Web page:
French prime minister Manuel Valls praises Ireland’s economy

Mediterranean crisis hung over meeting with Taoiseach, writes Lara Marlowe


It was perhaps the moment Taoiseach Enda Kenny had been waiting for, an endorsement that showed there had been a slight shift in “the power dynamic” between big France and little Ireland.

“I want to very warmly congratulate the Taoiseach for the remarkable economic performance that Ireland is again achieving,” prime minister Manuel Valls, the man to watch in French politics, said at the end of his two-day visit to Dublin. “It’s good news for Ireland and it’s very good news for Europe. ”

The Taoiseach had just returned from the extraordinary EU summit, and the plight of migrants from the Middle East and Africa hung over his meeting with Valls.

“The equivalent of three jumbo jets have been lost in the Mediterranean,” Kenny said.


“I don’t accept that the focus was just on traffickers,” Kenny said. “There was real urgency, because these people have a right to live.”

He has committed an Irish naval vessel to the European effort. “Under appropriate circumstances, we will offer that vessel immediately.”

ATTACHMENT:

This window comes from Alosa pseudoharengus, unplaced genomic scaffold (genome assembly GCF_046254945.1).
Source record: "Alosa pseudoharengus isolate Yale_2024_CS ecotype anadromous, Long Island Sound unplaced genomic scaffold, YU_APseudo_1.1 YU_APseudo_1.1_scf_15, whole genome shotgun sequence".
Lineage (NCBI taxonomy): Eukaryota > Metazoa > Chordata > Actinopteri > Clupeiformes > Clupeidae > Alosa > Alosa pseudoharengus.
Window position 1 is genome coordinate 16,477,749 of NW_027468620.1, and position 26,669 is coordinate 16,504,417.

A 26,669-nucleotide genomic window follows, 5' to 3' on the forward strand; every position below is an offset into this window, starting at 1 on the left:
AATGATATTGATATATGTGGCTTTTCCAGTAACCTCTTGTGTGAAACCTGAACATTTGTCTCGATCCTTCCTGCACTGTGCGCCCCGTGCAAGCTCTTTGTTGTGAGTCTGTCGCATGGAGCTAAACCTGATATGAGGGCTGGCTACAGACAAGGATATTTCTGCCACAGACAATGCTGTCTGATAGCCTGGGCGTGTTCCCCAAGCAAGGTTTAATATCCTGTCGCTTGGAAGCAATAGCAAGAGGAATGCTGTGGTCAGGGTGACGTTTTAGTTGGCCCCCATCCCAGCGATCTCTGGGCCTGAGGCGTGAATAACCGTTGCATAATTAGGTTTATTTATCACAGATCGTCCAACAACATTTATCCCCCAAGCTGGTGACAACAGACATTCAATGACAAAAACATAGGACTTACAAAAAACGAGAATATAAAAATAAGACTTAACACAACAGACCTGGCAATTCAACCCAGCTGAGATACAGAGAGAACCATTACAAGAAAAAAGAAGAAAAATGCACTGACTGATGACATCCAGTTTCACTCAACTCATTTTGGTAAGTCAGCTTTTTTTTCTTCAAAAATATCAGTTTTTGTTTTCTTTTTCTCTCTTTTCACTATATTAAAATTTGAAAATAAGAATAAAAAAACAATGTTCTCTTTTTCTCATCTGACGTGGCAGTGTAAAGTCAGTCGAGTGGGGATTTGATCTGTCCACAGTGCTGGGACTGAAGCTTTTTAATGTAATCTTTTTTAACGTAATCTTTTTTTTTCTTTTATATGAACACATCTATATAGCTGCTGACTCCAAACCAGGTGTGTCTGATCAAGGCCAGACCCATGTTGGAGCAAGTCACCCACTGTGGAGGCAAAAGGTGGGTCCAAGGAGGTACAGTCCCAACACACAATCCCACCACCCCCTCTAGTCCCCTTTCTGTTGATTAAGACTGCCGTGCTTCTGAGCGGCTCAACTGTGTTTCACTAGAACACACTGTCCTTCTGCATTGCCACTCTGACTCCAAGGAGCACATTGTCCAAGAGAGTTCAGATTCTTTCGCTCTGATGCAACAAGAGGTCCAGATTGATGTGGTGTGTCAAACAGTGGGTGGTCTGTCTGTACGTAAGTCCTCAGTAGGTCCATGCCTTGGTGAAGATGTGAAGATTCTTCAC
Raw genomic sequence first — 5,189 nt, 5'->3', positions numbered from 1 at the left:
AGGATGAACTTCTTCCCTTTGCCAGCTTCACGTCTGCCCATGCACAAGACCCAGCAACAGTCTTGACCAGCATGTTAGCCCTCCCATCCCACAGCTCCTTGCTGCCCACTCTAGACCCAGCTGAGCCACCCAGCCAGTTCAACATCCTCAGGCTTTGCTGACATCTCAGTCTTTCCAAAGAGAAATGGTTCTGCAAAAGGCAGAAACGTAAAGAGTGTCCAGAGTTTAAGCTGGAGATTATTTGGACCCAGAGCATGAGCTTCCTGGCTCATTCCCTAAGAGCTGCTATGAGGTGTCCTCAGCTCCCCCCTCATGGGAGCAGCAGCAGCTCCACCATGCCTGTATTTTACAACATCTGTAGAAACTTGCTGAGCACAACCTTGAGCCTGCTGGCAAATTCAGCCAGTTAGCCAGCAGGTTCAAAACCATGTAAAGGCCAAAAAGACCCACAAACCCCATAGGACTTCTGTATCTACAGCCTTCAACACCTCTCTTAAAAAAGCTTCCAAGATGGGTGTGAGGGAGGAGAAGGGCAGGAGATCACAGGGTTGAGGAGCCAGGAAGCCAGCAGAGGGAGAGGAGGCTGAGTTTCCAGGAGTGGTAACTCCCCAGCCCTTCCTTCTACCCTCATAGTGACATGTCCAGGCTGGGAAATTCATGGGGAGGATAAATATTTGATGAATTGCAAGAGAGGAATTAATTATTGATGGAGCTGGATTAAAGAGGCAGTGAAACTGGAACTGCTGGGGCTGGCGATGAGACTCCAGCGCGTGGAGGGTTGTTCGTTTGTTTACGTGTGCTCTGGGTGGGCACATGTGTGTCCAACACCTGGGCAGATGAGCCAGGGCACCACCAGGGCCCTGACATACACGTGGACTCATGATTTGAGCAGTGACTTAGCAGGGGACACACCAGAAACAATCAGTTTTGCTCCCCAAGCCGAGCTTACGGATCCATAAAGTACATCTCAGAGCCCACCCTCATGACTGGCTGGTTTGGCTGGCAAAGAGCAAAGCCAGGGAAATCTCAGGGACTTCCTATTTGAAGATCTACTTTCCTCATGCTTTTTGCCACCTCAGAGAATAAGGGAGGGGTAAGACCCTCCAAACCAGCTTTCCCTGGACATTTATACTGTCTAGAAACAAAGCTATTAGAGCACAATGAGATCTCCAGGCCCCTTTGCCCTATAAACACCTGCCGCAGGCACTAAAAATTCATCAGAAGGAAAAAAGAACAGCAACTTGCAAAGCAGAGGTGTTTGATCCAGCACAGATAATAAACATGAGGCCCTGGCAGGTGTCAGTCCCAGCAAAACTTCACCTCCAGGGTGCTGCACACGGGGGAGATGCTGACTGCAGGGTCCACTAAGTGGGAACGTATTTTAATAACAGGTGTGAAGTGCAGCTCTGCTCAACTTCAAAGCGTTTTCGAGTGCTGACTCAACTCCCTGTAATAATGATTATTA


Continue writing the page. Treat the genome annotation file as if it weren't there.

The Taoiseach said 12 million people had been displaced in Syria and “Libya is in a desperate state”. The EU must join forces with the African Union, he said.

“The population of Africa is set to reach two billion. If even 2 per cent of young males try to reach Europe, the scale is of enormous proportions.”

Asked how many refugees Ireland would accept for resettlement and when, Kenny said: “We will take our share. We will play our part.”

Valls had started the day with a visit to the Old Library building at Trinity College Dublin, where he was given a crash course in Irish history, from the 9th century monks who embellished the Book of Kells to Brian Boru’s harp and the 1916 Proclamation of Independence.

“The Book of Kells has been described as the work of angels,” librarian Helen Shenton told Valls.

He pored over Samuel Beckett’s small, slanted handwriting. “Beckett wrote to a lot to people he cared about,” said Bernard Meehan, keeper of manuscripts.

“It sure beats texting,” Valls joked.

A recent documentary claimed the French prime minister had no sense of humour, but he cracked at least three jokes yesterday in Dublin.

Valls grew up in an artistic household, which must have inspired an impromptu speech in the Long Room on European civilisation.

“Without universities, there would be no Europe,” Valls said. “If Europe still has some say in the world, it is thanks to her history and culture.”